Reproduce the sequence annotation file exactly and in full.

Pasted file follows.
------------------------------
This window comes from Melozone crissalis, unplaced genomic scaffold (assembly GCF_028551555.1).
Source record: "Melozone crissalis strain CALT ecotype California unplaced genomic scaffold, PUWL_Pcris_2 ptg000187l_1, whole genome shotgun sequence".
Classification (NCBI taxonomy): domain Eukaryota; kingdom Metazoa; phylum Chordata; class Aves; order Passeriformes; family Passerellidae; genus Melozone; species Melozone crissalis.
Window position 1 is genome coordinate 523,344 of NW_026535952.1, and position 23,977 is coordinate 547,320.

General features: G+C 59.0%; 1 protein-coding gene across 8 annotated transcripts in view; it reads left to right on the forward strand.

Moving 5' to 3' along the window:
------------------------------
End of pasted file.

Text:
This window comes from Melozone crissalis, unplaced genomic scaffold (assembly GCF_028551555.1).
Source record: "Melozone crissalis strain CALT ecotype California unplaced genomic scaffold, PUWL_Pcris_2 ptg000187l_1, whole genome shotgun sequence".
Classification (NCBI taxonomy): domain Eukaryota; kingdom Metazoa; phylum Chordata; class Aves; order Passeriformes; family Passerellidae; genus Melozone; species Melozone crissalis.
Window position 1 is genome coordinate 523,344 of NW_026535952.1, and position 23,977 is coordinate 547,320.

General features: G+C 59.0%; 1 protein-coding gene across 8 annotated transcripts in view; it reads left to right on the forward strand.

Moving 5' to 3' along the window: